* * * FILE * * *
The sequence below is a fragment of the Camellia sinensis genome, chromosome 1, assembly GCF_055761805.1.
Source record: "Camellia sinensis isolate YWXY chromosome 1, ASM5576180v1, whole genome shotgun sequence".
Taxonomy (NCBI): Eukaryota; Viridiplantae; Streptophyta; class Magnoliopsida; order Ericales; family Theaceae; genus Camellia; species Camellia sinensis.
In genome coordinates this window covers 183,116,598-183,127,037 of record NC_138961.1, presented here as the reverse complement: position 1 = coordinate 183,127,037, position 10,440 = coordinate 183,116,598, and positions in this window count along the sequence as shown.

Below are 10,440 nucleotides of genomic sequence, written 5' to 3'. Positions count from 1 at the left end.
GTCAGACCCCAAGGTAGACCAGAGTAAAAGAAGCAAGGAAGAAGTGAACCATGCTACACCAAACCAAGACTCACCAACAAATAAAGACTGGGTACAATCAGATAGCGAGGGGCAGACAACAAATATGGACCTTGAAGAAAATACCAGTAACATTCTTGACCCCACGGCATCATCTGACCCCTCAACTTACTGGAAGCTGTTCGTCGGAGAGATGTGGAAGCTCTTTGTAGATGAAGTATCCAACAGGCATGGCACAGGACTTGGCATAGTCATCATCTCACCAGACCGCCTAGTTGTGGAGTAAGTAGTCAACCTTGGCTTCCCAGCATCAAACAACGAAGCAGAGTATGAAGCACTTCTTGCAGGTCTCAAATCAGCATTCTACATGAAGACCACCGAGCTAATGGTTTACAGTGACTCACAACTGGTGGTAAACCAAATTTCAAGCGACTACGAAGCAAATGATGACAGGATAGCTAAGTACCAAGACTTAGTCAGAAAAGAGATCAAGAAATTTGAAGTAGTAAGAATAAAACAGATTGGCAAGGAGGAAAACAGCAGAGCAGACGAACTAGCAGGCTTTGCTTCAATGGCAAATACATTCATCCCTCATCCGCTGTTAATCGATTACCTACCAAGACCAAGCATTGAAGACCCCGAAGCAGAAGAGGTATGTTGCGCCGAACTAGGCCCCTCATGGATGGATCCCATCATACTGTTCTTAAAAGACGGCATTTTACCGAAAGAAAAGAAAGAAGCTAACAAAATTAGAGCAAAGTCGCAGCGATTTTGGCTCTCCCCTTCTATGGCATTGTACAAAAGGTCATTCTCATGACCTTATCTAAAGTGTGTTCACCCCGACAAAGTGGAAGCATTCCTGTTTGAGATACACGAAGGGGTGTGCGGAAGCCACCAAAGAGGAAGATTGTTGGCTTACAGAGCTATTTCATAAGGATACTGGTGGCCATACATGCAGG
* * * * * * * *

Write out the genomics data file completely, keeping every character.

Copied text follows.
The sequence below is a fragment of the Camellia sinensis genome, chromosome 1, assembly GCF_055761805.1.
Source record: "Camellia sinensis isolate YWXY chromosome 1, ASM5576180v1, whole genome shotgun sequence".
Taxonomy (NCBI): Eukaryota; Viridiplantae; Streptophyta; class Magnoliopsida; order Ericales; family Theaceae; genus Camellia; species Camellia sinensis.
In genome coordinates this window covers 183,116,598-183,127,037 of record NC_138961.1, presented here as the reverse complement: position 1 = coordinate 183,127,037, position 10,440 = coordinate 183,116,598, and positions in this window count along the sequence as shown.

Below are 10,440 nucleotides of genomic sequence, written 5' to 3'. Positions count from 1 at the left end.
GTCAGACCCCAAGGTAGACCAGAGTAAAAGAAGCAAGGAAGAAGTGAACCATGCTACACCAAACCAAGACTCACCAACAAATAAAGACTGGGTACAATCAGATAGCGAGGGGCAGACAACAAATATGGACCTTGAAGAAAATACCAGTAACATTCTTGACCCCACGGCATCATCTGACCCCTCAACTTACTGGAAGCTGTTCGTCGGAGAGATGTGGAAGCTCTTTGTAGATGAAGTATCCAACAGGCATGGCACAGGACTTGGCATAGTCATCATCTCACCAGACCGCCTAGTTGTGGAGTAAGTAGTCAACCTTGGCTTCCCAGCATCAAACAACGAAGCAGAGTATGAAGCACTTCTTGCAGGTCTCAAATCAGCATTCTACATGAAGACCACCGAGCTAATGGTTTACAGTGACTCACAACTGGTGGTAAACCAAATTTCAAGCGACTACGAAGCAAATGATGACAGGATAGCTAAGTACCAAGACTTAGTCAGAAAAGAGATCAAGAAATTTGAAGTAGTAAGAATAAAACAGATTGGCAAGGAGGAAAACAGCAGAGCAGACGAACTAGCAGGCTTTGCTTCAATGGCAAATACATTCATCCCTCATCCGCTGTTAATCGATTACCTACCAAGACCAAGCATTGAAGACCCCGAAGCAGAAGAGGTATGTTGCGCCGAACTAGGCCCCTCATGGATGGATCCCATCATACTGTTCTTAAAAGACGGCATTTTACCGAAAGAAAAGAAAGAAGCTAACAAAATTAGAGCAAAGTCGCAGCGATTTTGGCTCTCCCCTTCTATGGCATTGTACAAAAGGTCATTCTCATGACCTTATCTAAAGTGTGTTCACCCCGACAAAGTGGAAGCATTCCTGTTTGAGATACACGAAGGGGTGTGCGGAAGCCACCAAAGAGGAAGATTGTTGGCTTACAGAGCTATTTCATAAGGATACTGGTGGCCATACATGCAGG